From what I've heard this is very loosely based on Murakami's own young college years and in the translator's notes, in the copy I have, it is mentioned that Murakami met his wife during that period.

7benitastrnad
Maio 17, 2010, 11:30am

I finished the book last week and have had time to ruminate on it. Prior to this reading I had only read Kafka on the Shore. I rather optimistically put Murakami on my favorite author list based on that novel. That work so fascinated me that I did some reading about Murakami as a person and an author and found him to be as equally fascinating as his novel. Norweigan Wood was not what I expected. In fact it was a totally different kind of book. And I will step out on the limb here and say it was a disappointment for me. I expected a complex plot with all the surrealist appearances of Murakami icons and got none of that. Except for the cat. And the well. I didn't like any of the characters in this book except for Hatsumi.

This was a book that started out with a bang and ended up in a whimper. The opening scene on the airplane was so evocative in mood and tone that it dragged me into the story by getting my attention and making me wonder what happened to the lead character to make the hearing of a song bring up such powerful memories. Instead of real drama and emotion I got spoiled teenagers living in a state of prolonged adolescence who were unable to behave like adults and accept responsibilities and consequences. I wouldn't go so far as to say that they were amoral characters but they were close. Midori was a real person and compared to the other spoiled brat characters had some real problems that she handled in a grown up realistic way. Reiko at least had the courage to get out of that sanitarium and start a new life. Toru became the most real to me when he finally went on his grief binge.

Like the rest of you I am optimistic about Toru and Midori. I hope that they became grown up enough to manage life. And apparently Toru did, or there wouldn't have been that beautiful opening scene.

The writing in this book was beautiful. Thank God for this wonderful translator. His work was amazing. Technically Murakami was amazing in this book as well as Kafka, but his characters were unlovable in the extreme and remind me of the majority of people I work with everyday. I will be interested in the future to discuss this book with Japanese acquaintances because I am sure that there are cultural nuances that I missed that might explain some of these spoiled bratty people to me. I also want to know what it is about this book that has made it so important in modern Japan.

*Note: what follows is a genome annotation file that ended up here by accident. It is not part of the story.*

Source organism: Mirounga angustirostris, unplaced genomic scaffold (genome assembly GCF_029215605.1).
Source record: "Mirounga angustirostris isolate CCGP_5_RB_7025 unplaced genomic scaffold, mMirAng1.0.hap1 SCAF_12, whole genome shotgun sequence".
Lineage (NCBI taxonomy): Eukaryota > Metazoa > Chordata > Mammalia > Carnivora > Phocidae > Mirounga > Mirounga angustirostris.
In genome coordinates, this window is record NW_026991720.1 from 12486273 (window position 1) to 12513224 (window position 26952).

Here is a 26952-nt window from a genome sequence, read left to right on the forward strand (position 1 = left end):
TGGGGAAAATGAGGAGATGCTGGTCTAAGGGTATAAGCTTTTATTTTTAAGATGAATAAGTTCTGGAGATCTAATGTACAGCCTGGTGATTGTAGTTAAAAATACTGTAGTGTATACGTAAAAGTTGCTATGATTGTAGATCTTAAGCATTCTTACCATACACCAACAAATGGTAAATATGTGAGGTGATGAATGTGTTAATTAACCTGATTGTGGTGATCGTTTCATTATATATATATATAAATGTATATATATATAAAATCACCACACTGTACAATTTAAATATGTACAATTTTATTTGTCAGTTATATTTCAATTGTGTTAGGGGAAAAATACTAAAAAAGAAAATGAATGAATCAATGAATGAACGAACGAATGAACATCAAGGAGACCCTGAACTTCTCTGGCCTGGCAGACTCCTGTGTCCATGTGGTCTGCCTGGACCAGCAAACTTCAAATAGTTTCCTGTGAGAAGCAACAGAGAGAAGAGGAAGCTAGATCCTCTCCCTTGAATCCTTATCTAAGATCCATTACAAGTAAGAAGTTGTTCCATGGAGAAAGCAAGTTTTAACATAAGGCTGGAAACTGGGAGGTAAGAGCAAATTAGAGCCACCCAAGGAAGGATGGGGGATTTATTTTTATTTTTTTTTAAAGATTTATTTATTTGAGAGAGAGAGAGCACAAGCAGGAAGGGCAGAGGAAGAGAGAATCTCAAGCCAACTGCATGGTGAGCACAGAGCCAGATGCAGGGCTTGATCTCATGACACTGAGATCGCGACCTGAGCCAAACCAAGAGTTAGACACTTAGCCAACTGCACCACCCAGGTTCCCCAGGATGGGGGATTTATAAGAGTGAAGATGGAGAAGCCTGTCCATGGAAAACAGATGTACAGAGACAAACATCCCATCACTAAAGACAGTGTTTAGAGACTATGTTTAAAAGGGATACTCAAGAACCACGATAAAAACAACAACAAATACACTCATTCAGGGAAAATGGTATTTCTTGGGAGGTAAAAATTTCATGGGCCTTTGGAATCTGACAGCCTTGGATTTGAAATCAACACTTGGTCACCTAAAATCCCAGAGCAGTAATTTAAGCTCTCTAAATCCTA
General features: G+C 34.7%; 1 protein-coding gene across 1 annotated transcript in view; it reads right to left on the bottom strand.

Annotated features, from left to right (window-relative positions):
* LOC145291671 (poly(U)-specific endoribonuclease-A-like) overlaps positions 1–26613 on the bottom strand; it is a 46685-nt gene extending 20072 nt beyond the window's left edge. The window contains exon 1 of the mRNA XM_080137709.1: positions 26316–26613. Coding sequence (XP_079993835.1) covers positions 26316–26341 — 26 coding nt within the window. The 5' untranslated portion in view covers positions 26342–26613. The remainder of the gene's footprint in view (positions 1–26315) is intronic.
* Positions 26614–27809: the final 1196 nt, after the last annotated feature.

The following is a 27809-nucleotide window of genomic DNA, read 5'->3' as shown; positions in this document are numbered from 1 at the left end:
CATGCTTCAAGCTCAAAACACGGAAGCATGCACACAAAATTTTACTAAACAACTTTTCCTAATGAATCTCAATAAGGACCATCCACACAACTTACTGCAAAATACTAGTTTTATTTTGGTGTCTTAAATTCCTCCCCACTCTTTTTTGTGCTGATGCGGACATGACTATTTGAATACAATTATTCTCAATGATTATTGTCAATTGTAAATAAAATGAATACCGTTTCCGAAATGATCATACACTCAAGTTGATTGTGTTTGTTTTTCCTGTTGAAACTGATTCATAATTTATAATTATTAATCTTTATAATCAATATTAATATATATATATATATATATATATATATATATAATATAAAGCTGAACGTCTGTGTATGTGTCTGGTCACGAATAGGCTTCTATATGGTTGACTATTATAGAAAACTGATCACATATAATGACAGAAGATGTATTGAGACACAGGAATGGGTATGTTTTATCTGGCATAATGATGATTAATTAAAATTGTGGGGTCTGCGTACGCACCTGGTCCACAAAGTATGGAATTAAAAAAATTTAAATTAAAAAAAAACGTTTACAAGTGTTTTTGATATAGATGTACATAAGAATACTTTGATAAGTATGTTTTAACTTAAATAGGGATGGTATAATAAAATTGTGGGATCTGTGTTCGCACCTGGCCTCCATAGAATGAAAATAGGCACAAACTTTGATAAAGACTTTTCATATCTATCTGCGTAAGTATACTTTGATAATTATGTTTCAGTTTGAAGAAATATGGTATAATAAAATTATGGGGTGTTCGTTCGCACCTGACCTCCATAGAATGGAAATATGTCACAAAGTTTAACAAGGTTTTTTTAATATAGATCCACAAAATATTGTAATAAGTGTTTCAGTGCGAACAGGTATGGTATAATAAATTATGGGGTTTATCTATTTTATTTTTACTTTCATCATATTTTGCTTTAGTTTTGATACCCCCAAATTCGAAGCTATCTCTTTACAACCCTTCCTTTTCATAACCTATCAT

8benitastrnad
Maio 19, 2010, 1:37pm

I just ran across a book title that might be of some use in the discussion that we had earlier in this group read about the art of translating books. Why Translation Matters is written by Edith Grossman. Grossman is the woman who translated Gabriel Garcia Marquez books. Some people claim that she made him into the international star that he is today because her translations were so good. The New York Times review of this book is titled "Duet for Two Pens." I thought this was a particularly appropriate titled as the finished work that I read is the result of this duet between the author and the translator.

Although you can tell that I didn't think much of this particular book Norwegian Wood I did find the writing beautifully done. Even with no story line that created characters I liked I found I had to admire the writing and Murakami's style. It is my opinion that the author and the translator turned this book into more than it should be. That in itself is something amazing.

9souloftherose
Maio 22, 2010, 2:27pm

I really enjoyed this book, I finished ahead of schedule because once I hit chapter 6 I didn't want to put it down! Although, given the subject matter, I thought I might find this book quite depressing it didn't have that effect on me. It was very sad in places but also beautiful. I especially felt for Naoko and her family, I can't imagine what it must feel like as a parent to have two of your children commit suicide (were there other children?)

And I really enjoyed taking part in a group read and seeing how other people found the book. I really like the fact that we can get so many different things out of the same book and have so many different opinions about it. Thank you for organising it Mark!

#4 Donna, I liked your thoughts on the triangles. Toru seems to be an observer in the book, I felt like we found out more about what other characters felt from him observing them than about what Toru felt (as Deern says). Maybe this is somehow linked to the triangles? I had some more solid thoughts about this earlier in the week but I've forgotten what they were.

#6 Mark, it's interesting to know that Murakami based this on his own college years, thank you.

#7&8 I also loved the writing benita. Thanks for the book recommendation, I'll look out for that one. I also have a copy of Mouse or Rat by Umberto Eco which is based on a series of lectures he gave about translation.

10msf59
Maio 22, 2010, 3:06pm

Heather- So glad you enjoyed it and shared your thoughts with us.

I know this thread is fizzling out and I hope everyone has had a chance to chime in !
I had a great time with it!